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Boston University screens Garland Waller’s ‘The Silent Soldier and the Portrait’

The Christmas and other holiday festivities of over 2,000 American soldiers were silenced by a German torpedo that sent their ship, the S.S. Leopoldville, plunging into the icy English Channel Dec. 24, 1944.

“It was a bad moment,” John Waller said, reflecting on the sinking of the S.S. Leopoldville in the documentary “The Silent Soldier and the Portrait.”

Produced and directed by his daughter Garland Waller, the documentary chronicles John Waller’s journey back to the English Channel that almost took his life decades ago.

The S.S. Leopoldville carried more than 2,000 American soldiers over from England to France, where they would have served as reinforcements in the Battle of the Bulge. With approximately five miles left in the journey, their ship was attacked, and nearly 300 men were instantly killed.

Over 750 men died in total, and many drowned in the unforgiving 48 degree waves of the English Channel. At 19 years old, Waller swam away from the ship, clinging to survival in hopes that he could spare his mother from receiving the dreadful letter so many other families received on Christmas Day.

Seven decades later, Garland, an award-winning producer, writer and director who has worked in production from WBZ-TV in Boston and on her own independent documentaries, saw potential in her father’s story.

Garland, who is the director of Boston University’s College of Communication television graduate program, said the adventure of “The Silent Soldier and the Portrait” began by looking through her father’s WWII photo albums.

The attack was censored by the military to protect morale at the homefront during the war. After the ban was lifted, Garland said John’s photo album opened the door for him to share his experience on the Leopoldville.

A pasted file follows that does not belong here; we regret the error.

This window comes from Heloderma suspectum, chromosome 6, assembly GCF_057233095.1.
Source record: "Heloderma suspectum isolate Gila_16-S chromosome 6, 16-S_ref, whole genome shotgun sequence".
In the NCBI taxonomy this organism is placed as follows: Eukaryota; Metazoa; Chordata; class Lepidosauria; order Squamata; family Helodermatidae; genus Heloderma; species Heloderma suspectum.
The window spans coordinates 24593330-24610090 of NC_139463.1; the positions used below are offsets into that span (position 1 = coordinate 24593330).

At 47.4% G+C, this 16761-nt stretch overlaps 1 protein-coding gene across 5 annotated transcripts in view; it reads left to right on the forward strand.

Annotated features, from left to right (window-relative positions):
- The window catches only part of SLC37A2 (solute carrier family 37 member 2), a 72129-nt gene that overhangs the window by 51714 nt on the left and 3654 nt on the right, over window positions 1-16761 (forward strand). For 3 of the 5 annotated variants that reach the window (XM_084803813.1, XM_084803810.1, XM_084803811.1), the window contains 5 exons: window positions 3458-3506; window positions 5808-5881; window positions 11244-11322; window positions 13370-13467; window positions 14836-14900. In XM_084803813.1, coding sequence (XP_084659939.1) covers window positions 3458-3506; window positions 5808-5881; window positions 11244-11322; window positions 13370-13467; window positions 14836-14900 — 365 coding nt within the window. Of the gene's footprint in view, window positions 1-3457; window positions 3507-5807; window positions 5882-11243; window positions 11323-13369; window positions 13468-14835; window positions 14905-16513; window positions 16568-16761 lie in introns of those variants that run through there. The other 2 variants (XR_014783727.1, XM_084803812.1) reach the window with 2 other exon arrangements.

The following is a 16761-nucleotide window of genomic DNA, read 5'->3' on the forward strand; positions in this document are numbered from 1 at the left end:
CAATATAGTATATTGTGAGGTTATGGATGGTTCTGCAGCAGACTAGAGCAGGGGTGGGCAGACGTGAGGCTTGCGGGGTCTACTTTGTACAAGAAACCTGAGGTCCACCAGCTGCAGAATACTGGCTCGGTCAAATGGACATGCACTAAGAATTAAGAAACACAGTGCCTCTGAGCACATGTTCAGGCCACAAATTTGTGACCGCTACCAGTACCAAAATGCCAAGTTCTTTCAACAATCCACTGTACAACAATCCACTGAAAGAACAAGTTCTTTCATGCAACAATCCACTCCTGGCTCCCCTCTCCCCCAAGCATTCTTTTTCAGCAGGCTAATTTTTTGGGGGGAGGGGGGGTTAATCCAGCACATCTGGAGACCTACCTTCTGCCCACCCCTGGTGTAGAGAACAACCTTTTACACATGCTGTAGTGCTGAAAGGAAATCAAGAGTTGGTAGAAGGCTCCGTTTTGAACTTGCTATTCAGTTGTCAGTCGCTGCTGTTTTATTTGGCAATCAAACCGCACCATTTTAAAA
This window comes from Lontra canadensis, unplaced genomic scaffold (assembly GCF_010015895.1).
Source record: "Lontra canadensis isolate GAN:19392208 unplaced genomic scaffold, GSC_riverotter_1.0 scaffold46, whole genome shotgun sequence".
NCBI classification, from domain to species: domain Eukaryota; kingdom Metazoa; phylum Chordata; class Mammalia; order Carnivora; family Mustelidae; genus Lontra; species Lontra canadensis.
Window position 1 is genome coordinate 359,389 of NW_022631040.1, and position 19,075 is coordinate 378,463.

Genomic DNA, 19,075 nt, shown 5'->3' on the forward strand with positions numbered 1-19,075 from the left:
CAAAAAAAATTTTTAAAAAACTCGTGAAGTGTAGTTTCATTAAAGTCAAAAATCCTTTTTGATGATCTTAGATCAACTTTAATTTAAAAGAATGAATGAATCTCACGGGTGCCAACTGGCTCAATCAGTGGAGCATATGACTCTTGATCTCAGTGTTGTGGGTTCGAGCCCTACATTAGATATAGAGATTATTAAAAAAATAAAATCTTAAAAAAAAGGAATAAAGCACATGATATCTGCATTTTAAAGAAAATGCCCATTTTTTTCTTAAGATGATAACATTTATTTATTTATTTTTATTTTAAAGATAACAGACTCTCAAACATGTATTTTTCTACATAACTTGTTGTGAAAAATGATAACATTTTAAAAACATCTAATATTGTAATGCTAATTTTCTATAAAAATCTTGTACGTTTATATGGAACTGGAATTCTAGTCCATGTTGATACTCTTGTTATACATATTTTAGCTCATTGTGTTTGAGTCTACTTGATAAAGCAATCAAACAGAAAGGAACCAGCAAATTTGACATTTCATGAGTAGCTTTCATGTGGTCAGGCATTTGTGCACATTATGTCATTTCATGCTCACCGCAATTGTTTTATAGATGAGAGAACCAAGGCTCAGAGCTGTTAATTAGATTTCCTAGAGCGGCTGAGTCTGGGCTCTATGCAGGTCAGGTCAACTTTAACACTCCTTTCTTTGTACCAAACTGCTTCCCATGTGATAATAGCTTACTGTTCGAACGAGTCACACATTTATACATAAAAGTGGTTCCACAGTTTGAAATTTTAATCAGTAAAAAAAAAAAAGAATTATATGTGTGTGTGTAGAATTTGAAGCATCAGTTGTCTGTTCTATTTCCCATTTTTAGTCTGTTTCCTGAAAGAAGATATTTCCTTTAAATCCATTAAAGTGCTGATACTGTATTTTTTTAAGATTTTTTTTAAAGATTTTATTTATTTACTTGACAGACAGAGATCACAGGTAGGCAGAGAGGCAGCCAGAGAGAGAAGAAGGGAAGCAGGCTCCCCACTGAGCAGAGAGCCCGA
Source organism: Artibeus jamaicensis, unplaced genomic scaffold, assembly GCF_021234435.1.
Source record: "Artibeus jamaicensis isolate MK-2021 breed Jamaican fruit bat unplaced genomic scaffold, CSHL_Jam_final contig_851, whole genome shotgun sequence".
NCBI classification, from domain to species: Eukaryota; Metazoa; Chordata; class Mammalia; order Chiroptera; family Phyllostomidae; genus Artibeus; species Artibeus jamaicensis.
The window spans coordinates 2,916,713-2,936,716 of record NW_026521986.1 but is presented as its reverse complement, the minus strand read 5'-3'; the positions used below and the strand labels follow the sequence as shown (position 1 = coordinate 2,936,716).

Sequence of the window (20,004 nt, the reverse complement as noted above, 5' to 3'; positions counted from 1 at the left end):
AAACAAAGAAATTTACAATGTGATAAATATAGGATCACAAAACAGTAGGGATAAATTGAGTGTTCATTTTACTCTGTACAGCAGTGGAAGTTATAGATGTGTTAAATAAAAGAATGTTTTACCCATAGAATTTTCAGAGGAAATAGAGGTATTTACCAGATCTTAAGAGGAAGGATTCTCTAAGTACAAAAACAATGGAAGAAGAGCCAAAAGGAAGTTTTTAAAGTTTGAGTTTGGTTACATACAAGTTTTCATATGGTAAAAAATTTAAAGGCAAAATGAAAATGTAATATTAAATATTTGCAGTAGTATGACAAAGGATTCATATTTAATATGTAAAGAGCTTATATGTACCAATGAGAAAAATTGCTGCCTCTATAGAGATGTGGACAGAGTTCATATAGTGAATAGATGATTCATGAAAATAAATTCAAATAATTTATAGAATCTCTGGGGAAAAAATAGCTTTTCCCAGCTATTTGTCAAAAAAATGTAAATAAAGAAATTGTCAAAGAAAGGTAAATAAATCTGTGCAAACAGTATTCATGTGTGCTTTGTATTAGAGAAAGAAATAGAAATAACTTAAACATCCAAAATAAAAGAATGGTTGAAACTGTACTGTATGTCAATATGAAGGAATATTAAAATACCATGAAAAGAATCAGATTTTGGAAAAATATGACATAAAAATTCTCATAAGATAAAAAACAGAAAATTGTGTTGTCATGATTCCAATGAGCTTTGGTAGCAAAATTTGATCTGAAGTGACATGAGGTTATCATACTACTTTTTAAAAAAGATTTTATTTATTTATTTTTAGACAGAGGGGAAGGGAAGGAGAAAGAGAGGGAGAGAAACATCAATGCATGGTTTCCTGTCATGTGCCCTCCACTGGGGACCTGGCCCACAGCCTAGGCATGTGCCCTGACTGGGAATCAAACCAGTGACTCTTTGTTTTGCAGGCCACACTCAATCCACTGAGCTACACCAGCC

Garland said the ban from the government was only part of the reason her father hadn’t shared much about the tragedy before.

“That generation just sort of kept a tight lip about the war in general,” Garland said. “The basic idea was if you come home from the war and you’re in one piece, you just don’t talk about it.”

For the documentary’s editor Dan Dunbar, the composure of the greatest generation stuck with him the most.

“I mean what always strikes me about John is the ability to sluff it off, to not even think about it … and just kind of move on,” Dunbar said.

Garland said that for most of her life, her father maintained his composure. Yet, when he did talk about his wartime experiences, Garland said she discovered he had in his possession a picture from the war that was very different than those that filled the pages of his album — one painted with watercolor on a thin ivory sheet.

After the sinking of the Leopoldville, John and a few fellow soldiers came across a chateau in the French hillsides. Here, John stole a small portrait that he would carry with him during the war, eventually bringing it back home to Virginia.

Garland said she sensed her father felt guilty for taking the portrait all those years ago. With this feeling, Garland launched what became what she called an international story of grace and kindness.

In this self-defined “project of the heart,” Garland worked with friends and family to create the award-winning documentary. The team, her husband, herself and Dunbar, their longtime friend, shot the film primarily on iPads.

“It just became a family experience,” Garland said. “It went from, ‘Hey Dad, how about I do a story on you?’ to ‘This is a real story’ — one that I could make with reverence and honor for my dad, and all the forces of the universe came together to make it happen.”

John was able to return the portrait to the family whose home it was taken from through the investigatory work of Garland and her graduate students.

On the 77th anniversary of the bombings at Pearl Harbor, the College of Communication opened its doors to its first screening of the documentary, and to the man of the hour — John Waller.

After the screening, Garland introduced her father, who took questions from the crowd, buttoning his jacket each time he stood up.

Yasmine Jama, a junior in the College of Communication, watched the documentary and said she felt it was driven by the people in it.

“The story behind this was so universal,” Jama said. “Maybe it was because the characters were here with us, but I feel like even if not, even if they weren’t in the room, I felt connected to them.”

2 Comments

  1. Excellent article. How can the general public see the the documentary? Is it available online somewhere?

  2. Very well written. Great article and good story flow